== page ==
Getting Around in London
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London, a super developed worldly metro with immense infrastructure and extensive transport systems, is one of few large cities in which having a car is wholly unnecessary for most residents.
While cars can be useful for those living on the outskirts of London or those with young children, most locals rely exclusively on public transport and taxis for getting around the sprawling capital.
It's also relatively easy to get from point A to point B on foot, and sometimes it's even easier to walk between places than hopping on and off the Tube.
With a profusion of public transport options, learning to navigate the streets and circles of the city might be tricky at first, but once settled, expats should find it fairly easy to travel around London.
Public transport in London
London, as new arrivals will quickly discover, is divided into nine zones. Zone 1 and Zone 2 are considered central London, with zones 3 to 9 forming rings around this core.
In general, taking public transport in London – no matter which option – will be cheaper, and often faster, than using a taxi or driving. There are downsides though, as London locals know. While trains and buses are for the most part clean and comfortable, they can become unbearably crowded during rush hour.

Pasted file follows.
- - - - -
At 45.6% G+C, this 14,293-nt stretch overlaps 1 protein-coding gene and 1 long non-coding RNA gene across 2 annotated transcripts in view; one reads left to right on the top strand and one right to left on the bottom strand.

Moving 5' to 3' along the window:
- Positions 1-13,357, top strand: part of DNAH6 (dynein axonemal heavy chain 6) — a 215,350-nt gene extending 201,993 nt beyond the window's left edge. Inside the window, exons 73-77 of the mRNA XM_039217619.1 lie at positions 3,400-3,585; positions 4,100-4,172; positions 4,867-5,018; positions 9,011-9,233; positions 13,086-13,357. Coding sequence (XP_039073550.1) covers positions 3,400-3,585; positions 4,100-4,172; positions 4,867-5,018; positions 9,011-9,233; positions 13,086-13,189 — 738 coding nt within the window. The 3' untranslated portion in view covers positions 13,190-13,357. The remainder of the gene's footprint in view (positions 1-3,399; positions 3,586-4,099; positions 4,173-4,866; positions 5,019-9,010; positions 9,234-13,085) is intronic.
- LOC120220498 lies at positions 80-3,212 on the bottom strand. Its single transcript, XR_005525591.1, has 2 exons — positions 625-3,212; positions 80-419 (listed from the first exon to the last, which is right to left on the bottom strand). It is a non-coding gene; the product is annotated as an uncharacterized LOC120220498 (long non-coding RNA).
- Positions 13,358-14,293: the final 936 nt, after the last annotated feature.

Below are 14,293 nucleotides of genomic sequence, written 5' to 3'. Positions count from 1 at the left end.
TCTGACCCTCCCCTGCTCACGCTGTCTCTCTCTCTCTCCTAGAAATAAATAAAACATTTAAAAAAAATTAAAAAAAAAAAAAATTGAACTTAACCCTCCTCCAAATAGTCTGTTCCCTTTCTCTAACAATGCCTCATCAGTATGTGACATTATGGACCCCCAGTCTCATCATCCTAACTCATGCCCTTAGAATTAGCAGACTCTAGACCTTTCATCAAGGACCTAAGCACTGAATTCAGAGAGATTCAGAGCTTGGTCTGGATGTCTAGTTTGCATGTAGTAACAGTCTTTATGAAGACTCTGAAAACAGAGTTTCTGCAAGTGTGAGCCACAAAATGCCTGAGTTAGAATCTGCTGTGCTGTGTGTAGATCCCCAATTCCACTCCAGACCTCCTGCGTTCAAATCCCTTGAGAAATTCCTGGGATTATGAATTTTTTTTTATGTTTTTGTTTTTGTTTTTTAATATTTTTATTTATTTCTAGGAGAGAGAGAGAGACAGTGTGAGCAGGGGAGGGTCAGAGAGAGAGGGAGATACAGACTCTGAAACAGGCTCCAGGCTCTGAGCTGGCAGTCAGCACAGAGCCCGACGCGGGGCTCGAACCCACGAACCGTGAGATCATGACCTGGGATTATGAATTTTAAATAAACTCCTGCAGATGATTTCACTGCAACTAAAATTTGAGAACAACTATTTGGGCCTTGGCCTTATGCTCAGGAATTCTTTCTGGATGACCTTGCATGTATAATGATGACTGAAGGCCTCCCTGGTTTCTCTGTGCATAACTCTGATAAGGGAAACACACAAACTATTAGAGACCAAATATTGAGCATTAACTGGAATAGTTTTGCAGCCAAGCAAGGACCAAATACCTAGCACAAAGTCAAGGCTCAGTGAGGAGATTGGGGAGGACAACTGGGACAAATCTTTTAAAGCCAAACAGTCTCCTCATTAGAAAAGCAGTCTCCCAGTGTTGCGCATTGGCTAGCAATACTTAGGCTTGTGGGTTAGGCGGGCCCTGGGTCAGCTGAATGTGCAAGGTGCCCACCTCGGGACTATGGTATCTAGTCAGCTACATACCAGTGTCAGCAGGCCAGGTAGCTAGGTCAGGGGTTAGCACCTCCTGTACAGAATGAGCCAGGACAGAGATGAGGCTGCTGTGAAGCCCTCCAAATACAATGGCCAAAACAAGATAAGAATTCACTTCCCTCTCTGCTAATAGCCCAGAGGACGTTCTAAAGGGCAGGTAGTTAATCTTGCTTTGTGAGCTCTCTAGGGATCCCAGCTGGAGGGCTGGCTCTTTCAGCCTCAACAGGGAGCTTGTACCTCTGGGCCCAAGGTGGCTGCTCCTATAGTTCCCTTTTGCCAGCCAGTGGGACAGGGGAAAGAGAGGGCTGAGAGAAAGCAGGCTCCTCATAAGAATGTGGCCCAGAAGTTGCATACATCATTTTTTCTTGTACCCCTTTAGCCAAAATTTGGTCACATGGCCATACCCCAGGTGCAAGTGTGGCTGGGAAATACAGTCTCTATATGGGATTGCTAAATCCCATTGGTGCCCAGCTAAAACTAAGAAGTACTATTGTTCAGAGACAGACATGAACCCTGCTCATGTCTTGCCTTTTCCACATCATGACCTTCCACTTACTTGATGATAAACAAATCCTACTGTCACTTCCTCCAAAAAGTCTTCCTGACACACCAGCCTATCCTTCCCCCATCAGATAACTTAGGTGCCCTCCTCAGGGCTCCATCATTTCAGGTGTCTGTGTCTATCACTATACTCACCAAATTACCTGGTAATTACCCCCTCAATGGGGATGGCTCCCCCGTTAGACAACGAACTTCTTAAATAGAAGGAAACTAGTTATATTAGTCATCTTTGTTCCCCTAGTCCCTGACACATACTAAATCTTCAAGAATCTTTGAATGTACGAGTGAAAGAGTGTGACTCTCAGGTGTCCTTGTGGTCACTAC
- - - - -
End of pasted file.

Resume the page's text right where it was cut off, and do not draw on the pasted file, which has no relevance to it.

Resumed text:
London’s public transport network includes the Tube (also known as the Underground), overground trains, the Docklands Light Railway (DLR), trams and buses. One could also hop onto a public riverboat on the Thames.
The Oyster card system
London has an integrated ticketing system. While it is still possible to get paper tickets, it is recommended that expats living and working in London buy an Oyster card. This plastic smartcard allows commuters to load daily, weekly, monthly or annually, or on a pay-as-you-go basis. It's also usually the cheapest way to pay for single journeys and is valid on almost all forms of public transport throughout London. Oyster cards can be bought or topped up at any tube station, most newsagents and online.
All tube stations have automatic ticket barriers and those travelling with an Oyster card simply tap the card against the yellow pad at the beginning and end of the journey.
Another advantage of the Oyster card is that one's credit and travel card are protected. If a commuter reports an Oyster card lost or stolen, Transport for London is able to block it to prevent anyone else from using it. However, it's important that the card is registered online so that in the event of it being lost or stolen the cardholder is able to claim a refund on the remaining credit.
London is home to the world’s oldest underground rail network. The London Underground system is made up of 11 lines, which make travelling anywhere in the metropolis quick and easy. The Tube generally runs from around 5am to midnight. There is now a 24-hour Tube service operating on Fridays and Saturdays on several lines.